This summer I was invited up to the lake to do some fly fishing with some good ole boys I know from Missouri.
But I balked at the thought of blowing out my arm trying to cast to rising fish just out of my reach.
No, No, No, they told me.
Forget the fly rod.
We’ll be fly fishing “hillbilly” style, with a bubble and a spin casting rig, that is.
Knowing I was about to enjoy some fine company, even better camp cooking and lots of good fishing, I was digging out my bass rod in no time.
Now when I first got into fly fishing I’d had the occasion to meet an older, Hispanic, gentleman from Taos up at Shuree Ponds on the Valle Vidal in Northern New Mexico.
He was tying up Wooley Boogers off the back of his old Jeep so he could go after one of those lunkers the boys from state Game and Fish like to stock up there.
He swore you couldn’t beat dangling one of his boogers below a bubble if you were serious about catching one of those big, high country fish.
But I was new to the game then and lacked a spin casting rig so I spent my time and effort making long laborious casts with a fly rod and watching as my caddis fly landed just out of reach of some big risers.
Now, I’m not saying you can’t catch fish at the lake with a fly rod but it requires a long leader and incredible diligence, squinting at your fly out there on the still water and waiting, always waiting, for that strike to come.
And sometimes the wait pays off, like the time I took a moment to clamp the rod handle between my teeth so I could free up my hands to unzip my pants and take a much needed whiz.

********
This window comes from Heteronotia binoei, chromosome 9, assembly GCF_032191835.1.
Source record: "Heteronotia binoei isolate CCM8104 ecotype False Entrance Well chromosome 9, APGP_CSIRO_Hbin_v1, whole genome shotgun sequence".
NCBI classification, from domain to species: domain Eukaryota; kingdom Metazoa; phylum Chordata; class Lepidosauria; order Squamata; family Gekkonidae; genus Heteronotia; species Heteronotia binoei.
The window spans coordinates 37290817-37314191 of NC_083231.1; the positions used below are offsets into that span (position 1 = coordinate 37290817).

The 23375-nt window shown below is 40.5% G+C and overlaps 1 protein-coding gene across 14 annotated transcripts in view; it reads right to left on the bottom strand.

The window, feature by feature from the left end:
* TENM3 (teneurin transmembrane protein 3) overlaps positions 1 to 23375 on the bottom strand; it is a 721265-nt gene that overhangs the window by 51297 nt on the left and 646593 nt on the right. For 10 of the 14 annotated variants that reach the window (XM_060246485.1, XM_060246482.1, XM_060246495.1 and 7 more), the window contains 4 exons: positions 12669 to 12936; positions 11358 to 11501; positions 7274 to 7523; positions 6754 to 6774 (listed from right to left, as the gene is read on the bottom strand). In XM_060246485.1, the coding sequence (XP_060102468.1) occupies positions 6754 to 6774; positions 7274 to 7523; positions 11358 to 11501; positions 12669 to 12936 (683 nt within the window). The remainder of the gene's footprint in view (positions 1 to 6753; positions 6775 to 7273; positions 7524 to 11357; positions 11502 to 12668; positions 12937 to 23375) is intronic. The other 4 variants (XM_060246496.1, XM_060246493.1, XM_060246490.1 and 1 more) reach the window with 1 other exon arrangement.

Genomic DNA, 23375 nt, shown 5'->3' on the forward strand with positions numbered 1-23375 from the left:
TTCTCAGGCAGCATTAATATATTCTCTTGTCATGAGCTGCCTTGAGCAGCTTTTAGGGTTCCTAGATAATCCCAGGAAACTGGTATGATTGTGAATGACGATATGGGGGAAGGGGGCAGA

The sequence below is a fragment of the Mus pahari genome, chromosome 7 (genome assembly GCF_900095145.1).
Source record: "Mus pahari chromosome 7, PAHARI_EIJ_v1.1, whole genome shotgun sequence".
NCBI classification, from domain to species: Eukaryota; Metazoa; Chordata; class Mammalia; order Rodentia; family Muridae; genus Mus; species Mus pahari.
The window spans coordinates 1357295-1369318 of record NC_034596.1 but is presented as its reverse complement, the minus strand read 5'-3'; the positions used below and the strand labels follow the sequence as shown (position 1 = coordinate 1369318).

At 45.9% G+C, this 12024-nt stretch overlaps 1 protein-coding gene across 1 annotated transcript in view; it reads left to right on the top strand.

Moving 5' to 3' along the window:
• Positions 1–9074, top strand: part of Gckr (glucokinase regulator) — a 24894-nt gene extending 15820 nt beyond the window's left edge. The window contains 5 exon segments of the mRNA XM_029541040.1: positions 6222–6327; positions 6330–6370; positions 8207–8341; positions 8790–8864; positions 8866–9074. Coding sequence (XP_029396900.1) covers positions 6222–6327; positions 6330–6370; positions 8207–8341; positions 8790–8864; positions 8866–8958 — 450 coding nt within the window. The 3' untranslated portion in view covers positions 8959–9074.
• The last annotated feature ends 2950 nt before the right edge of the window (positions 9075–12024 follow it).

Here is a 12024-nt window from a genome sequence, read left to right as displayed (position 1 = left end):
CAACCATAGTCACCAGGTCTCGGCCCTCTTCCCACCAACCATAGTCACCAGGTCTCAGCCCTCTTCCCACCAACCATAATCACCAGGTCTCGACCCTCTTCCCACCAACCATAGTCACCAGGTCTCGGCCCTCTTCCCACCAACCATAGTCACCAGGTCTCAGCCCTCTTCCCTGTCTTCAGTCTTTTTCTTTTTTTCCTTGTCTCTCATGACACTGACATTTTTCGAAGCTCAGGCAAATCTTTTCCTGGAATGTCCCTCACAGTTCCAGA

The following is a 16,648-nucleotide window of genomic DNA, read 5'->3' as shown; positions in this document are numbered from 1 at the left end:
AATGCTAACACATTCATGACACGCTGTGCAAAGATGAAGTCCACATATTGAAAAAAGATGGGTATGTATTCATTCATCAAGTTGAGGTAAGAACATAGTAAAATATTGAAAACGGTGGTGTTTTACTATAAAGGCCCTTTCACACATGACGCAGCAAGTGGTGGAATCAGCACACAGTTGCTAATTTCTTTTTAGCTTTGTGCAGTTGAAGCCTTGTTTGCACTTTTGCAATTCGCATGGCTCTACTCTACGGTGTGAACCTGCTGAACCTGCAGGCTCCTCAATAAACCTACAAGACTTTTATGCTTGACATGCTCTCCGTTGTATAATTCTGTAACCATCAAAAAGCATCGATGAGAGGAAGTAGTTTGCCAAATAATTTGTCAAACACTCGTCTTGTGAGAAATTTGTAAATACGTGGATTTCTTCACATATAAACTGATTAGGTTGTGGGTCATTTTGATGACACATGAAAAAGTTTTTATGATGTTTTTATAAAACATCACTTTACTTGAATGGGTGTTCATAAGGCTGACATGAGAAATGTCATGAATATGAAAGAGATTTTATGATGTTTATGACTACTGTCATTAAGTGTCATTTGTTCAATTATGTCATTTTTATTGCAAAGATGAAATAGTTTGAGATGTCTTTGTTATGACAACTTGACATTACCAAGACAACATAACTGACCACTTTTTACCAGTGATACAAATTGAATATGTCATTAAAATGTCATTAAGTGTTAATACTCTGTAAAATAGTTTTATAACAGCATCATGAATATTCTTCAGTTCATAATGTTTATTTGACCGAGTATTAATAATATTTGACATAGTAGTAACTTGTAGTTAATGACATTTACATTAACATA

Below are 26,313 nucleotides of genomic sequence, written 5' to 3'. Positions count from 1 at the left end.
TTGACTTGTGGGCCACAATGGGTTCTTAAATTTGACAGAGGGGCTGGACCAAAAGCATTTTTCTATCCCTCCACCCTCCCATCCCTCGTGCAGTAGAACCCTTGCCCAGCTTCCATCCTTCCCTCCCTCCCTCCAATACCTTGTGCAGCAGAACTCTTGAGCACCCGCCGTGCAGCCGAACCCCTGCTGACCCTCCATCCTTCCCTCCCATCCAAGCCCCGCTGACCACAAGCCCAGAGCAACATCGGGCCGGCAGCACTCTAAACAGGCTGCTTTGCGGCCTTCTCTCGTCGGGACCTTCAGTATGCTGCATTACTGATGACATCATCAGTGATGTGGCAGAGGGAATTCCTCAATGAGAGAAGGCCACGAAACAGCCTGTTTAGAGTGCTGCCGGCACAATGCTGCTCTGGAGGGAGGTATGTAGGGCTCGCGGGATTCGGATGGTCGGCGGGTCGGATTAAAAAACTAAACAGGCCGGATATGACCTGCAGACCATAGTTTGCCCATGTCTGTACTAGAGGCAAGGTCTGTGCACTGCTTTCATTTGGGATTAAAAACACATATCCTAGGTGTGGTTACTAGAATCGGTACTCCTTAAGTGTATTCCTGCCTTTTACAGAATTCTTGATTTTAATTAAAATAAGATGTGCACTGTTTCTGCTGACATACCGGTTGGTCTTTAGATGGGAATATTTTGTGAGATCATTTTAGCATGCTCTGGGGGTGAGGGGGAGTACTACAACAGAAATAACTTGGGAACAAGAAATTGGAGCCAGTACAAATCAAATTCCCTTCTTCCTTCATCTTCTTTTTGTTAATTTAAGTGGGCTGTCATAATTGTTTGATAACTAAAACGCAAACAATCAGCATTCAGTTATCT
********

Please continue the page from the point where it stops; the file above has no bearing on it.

As I’m fumbled about in my shorts, I saw a snout break the surface to sip at my fly.
I whipped my head back in a futile attempt to hook him and watched as he dove out of sight.
Self induced whiplash, a blown out shoulder and too many near misses diminished my enthusiasm for fly fishing on lakes and I only indulged when necessary.
But now I’ve seen the error of my ways since meeting up with the Davis brothers at the River’s End Campground at Taylor Reservoir in Colorado this summer.
From left to right: James Davis, 72, of Coldwater Mo. is a retired manufacturing maintainance technician. Bud Davis,70, is a retired trucking company manager who lives in Jackson, Mo.. Raymond Davis, 66, of Imperial Mo. is also retired from the trucking business. Edward Page, 69, retired from the automotive industry and his wife Ellie, a homemaker,live in Scroggins Tx. They are cousins to the Davis family. Eddie Davis,63, of Patterson Mo. is a retired school teacher. The Davis brothers all teach Sunday school and are avid hunters, anglers and cooks. The author with his trusty dog, Wiley, 17, of La Cueva, N.M.
I happened across these camo clad, back slapping, good ole boys during a roadtrip to fish the Taylor River’s trophy waters last year. I was up there to see how some of our neighbor’s tail waters stacked up against New Mexico’s legendary San Juan River.
And boy was I happy I did (see related article).
So when they invited me back again this year I quickly emptied the spare change jar and left the sweltering, summer days of Santa Fe behind.
I arrived to cool mountain temps, afternoon thunderstorms and a hearty welcome.
I would be fishing with my Abu Garcia, Cardinal 100, a six and half foot long, medium action rod with a factory matched, five ball bearing, #102 spinning reel.